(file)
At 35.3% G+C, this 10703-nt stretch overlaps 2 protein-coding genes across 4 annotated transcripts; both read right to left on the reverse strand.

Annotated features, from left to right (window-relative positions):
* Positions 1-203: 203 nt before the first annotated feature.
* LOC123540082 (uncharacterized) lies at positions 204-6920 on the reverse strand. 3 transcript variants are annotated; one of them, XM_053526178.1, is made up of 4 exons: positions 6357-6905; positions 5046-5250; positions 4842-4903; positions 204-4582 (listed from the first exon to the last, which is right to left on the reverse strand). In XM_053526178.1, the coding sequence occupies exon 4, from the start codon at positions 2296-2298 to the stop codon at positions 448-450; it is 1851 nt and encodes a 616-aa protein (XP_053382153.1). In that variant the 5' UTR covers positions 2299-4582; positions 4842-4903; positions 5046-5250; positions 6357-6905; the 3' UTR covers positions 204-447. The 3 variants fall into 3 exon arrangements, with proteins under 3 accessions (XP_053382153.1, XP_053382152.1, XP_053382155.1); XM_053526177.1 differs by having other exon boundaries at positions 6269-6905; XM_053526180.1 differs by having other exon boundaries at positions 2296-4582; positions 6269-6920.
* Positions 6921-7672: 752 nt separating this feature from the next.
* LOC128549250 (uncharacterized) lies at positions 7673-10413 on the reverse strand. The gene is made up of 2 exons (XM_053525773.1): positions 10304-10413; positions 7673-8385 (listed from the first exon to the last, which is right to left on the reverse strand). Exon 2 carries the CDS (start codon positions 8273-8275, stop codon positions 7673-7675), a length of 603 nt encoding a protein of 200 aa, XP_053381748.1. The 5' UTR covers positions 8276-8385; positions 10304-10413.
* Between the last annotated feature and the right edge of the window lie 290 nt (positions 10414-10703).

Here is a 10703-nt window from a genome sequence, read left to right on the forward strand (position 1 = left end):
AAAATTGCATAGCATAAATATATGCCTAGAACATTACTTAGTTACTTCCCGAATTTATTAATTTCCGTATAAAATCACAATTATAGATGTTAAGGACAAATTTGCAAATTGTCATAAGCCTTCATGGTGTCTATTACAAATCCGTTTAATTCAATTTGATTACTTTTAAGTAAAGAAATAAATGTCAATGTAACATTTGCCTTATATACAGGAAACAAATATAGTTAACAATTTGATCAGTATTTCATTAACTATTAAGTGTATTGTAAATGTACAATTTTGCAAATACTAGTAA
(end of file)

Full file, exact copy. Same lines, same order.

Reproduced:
At 35.3% G+C, this 10703-nt stretch overlaps 2 protein-coding genes across 4 annotated transcripts; both read right to left on the reverse strand.

Annotated features, from left to right (window-relative positions):
* Positions 1-203: 203 nt before the first annotated feature.
* LOC123540082 (uncharacterized) lies at positions 204-6920 on the reverse strand. 3 transcript variants are annotated; one of them, XM_053526178.1, is made up of 4 exons: positions 6357-6905; positions 5046-5250; positions 4842-4903; positions 204-4582 (listed from the first exon to the last, which is right to left on the reverse strand). In XM_053526178.1, the coding sequence occupies exon 4, from the start codon at positions 2296-2298 to the stop codon at positions 448-450; it is 1851 nt and encodes a 616-aa protein (XP_053382153.1). In that variant the 5' UTR covers positions 2299-4582; positions 4842-4903; positions 5046-5250; positions 6357-6905; the 3' UTR covers positions 204-447. The 3 variants fall into 3 exon arrangements, with proteins under 3 accessions (XP_053382153.1, XP_053382152.1, XP_053382155.1); XM_053526177.1 differs by having other exon boundaries at positions 6269-6905; XM_053526180.1 differs by having other exon boundaries at positions 2296-4582; positions 6269-6920.
* Positions 6921-7672: 752 nt separating this feature from the next.
* LOC128549250 (uncharacterized) lies at positions 7673-10413 on the reverse strand. The gene is made up of 2 exons (XM_053525773.1): positions 10304-10413; positions 7673-8385 (listed from the first exon to the last, which is right to left on the reverse strand). Exon 2 carries the CDS (start codon positions 8273-8275, stop codon positions 7673-7675), a length of 603 nt encoding a protein of 200 aa, XP_053381748.1. The 5' UTR covers positions 8276-8385; positions 10304-10413.
* Between the last annotated feature and the right edge of the window lie 290 nt (positions 10414-10703).

Here is a 10703-nt window from a genome sequence, read left to right on the forward strand (position 1 = left end):
AAAATTGCATAGCATAAATATATGCCTAGAACATTACTTAGTTACTTCCCGAATTTATTAATTTCCGTATAAAATCACAATTATAGATGTTAAGGACAAATTTGCAAATTGTCATAAGCCTTCATGGTGTCTATTACAAATCCGTTTAATTCAATTTGATTACTTTTAAGTAAAGAAATAAATGTCAATGTAACATTTGCCTTATATACAGGAAACAAATATAGTTAACAATTTGATCAGTATTTCATTAACTATTAAGTGTATTGTAAATGTACAATTTTGCAAATACTAGTAA